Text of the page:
Where It All Happened - An Easter Message

Living in Jerusalem, as my wife and I did for several years, provided a kaleidoscope of experiences – some good and some difficult. Holy Week was one of the better ones.

On Maundy Thursday evening a number of us would walk through the Old City of Jerusalem, where we lived, to the Mount of Olives. The local police chief (a friendly Arab Christian) always wanted to provide us with a police guard, and to refuse could be offensive in the local culture. So we trudged off with two armed Israeli policemen who were always relieved when we thanked them (after a decent delay) and said we’d be fine without them.  What a contrast with Jesus’ experience on the same night 2000 years ago! The armed guard came to arrest him, not to protect him.

We walked down into the Kidron Valley as Jesus did that night. On one occasion we were standing near some very ancient tombs praying and thinking about the intense suffering of Jesus as he would have passed where we were standing. Then, out of the darkness, a priest friend of mine appeared. He is a Palestinian who founded a theological group calling for the liberation of the Palestinian people. It made me think of their on-going pain, and that of Israelis traumatised by suicide bombs and the like. On-going trauma in the place where Jesus suffered.

On the other side of the valley is the Garden of Gethesmene after which the Mount of Olives rises very steeply indeed. One year we stopped half way up, in a garden belonging to a local convent. Looking back over the valley the Old City glowed with lights underneath the bright Paschal moon. It was beautiful. But the experience I shall never forget was hearing the great bass bell of the Church of the Holy Sepulchre. It rang out across the valley with incredible solemnity and pathos about once every 25 seconds. I can still hear the sound in my mind.

On our final Good Friday in Jerusalem, I decided I must, once in my life, walk the Via Dolorosa on Good Friday, the “Sorrowful Way” Jesus trod to the cross. The narrow, uneven cobbled streets of the Old City were crammed with pilgrims moving from chapel to chapel ending up at the Church of the Holy Sepulchre.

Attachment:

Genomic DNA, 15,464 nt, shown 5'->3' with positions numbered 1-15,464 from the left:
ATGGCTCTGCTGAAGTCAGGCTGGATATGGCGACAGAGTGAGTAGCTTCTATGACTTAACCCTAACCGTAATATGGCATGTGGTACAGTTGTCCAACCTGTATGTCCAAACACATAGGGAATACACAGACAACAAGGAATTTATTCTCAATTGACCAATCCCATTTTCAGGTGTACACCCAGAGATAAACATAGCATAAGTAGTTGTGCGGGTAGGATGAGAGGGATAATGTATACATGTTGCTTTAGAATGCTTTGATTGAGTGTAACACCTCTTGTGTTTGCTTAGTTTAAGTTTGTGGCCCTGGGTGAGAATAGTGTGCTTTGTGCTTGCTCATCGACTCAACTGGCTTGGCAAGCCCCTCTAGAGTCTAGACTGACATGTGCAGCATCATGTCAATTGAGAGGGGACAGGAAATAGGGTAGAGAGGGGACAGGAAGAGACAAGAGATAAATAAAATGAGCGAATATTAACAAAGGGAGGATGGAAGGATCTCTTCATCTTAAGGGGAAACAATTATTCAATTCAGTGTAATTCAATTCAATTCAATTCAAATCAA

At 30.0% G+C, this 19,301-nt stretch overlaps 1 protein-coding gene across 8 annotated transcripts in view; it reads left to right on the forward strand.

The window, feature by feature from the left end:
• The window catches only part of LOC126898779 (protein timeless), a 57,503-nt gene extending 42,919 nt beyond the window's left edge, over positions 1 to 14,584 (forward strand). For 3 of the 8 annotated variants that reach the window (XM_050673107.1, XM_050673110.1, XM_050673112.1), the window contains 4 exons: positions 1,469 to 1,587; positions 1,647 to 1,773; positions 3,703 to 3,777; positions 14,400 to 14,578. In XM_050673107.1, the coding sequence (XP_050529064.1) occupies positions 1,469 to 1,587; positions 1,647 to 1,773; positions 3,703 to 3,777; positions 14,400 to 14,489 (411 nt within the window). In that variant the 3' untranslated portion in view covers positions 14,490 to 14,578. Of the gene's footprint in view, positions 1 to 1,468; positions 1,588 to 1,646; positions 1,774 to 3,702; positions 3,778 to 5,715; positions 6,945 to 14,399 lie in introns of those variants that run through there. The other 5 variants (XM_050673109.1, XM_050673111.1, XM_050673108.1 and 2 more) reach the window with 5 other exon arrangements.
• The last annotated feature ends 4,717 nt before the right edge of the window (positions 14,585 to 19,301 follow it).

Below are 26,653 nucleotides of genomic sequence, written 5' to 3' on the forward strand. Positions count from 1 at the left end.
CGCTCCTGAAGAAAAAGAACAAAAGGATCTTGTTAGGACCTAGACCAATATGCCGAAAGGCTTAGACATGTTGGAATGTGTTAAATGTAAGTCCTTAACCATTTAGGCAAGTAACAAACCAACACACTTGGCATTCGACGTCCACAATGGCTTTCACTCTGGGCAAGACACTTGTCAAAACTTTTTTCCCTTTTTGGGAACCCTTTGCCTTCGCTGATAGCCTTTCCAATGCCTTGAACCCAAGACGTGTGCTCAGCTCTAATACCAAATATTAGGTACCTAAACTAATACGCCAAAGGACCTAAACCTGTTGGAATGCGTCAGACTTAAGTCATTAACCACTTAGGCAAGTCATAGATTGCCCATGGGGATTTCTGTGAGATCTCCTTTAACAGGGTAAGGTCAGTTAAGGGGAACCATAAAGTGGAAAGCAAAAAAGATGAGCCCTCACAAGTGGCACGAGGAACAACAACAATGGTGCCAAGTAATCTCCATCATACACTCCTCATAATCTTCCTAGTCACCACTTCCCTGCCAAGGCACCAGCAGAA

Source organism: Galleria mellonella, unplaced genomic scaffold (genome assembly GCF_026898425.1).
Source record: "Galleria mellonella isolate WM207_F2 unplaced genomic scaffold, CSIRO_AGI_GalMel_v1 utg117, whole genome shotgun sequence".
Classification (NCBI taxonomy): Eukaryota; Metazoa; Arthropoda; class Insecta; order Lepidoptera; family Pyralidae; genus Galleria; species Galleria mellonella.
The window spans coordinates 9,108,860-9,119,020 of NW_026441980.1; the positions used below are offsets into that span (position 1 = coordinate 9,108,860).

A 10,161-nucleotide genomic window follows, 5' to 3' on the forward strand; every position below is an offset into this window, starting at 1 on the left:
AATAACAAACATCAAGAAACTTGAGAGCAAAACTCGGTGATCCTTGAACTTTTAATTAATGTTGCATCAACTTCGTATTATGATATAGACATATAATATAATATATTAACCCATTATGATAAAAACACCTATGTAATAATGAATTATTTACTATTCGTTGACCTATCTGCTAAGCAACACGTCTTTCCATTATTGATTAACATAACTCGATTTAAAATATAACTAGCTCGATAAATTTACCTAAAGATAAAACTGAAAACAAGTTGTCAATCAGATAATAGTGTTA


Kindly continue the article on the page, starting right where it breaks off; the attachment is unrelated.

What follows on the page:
Actually, leading Israeli archaeologists told us that the real Via Dolorosa isn’t that route at all, but actually very close to Jaffa Gate, partly beneath the compound belonging to the church of which I was Rector. Nearby, just outside the Old City walls, just south of Jaffa Gate is a raised platform surrounded by stones almost hidden in the grassy bank. It is virtually certain that this is the site of the Praetorium (the Roman governor’s official residence) and the platform on which Pontius Pilate displayed Jesus after his whipping to the crowds, saying he found no fault in him. More than once I stood there alone, with modern Jerusalem stretching out before me and all the noise of the traffic a couple of hundred yards below, and reflected on the deeply significant events which had taken place on that neglected and ignored spot.

I didn’t like the Church of the Holy Sepulchre at first. It seemed a rather dirty place full of ecclesiastical clutter. But it grew on me, especially when I began to notice the ancient rock faces beneath various altars etc. It is highly likely that these are the actual rocks of the hill of Calvary. Just sometimes it was possible for me to be in there almost alone and to reflect on the awesome thing Jesus did for me (and you) there. To show the eternal, infinite love of God who went through hell for us. Not just the “hell” of crucifixion, but the real hell of God forsakenness. He cried out: “My God, My God, why have you forsaken me.” In some way we cannot understand, God was bearing the pain of all human failing and sin.  Such love!

However, the culmination of the whole experience was very early on Easter Sunday morning. Some of us climbed up onto the flat roof of Christ Church for the sunrise service. There we sang joyful Easter hymns and spoke of resurrection. Just to the north was the Church of the Holy Sepulchre, the site of Calvary. To the south in the distance was the desert where Jesus had been tempted. To the East was the site of the Temple where he had taught and healed many people. Beyond it was the Mount of Olives where Jesus, after his resurrection, ascended to heaven.

Christ is risen: he is risen indeed. And he has blazed a trail through death for those who trust and follow him.

© Tony Higton: see conditions for copying on the Home Page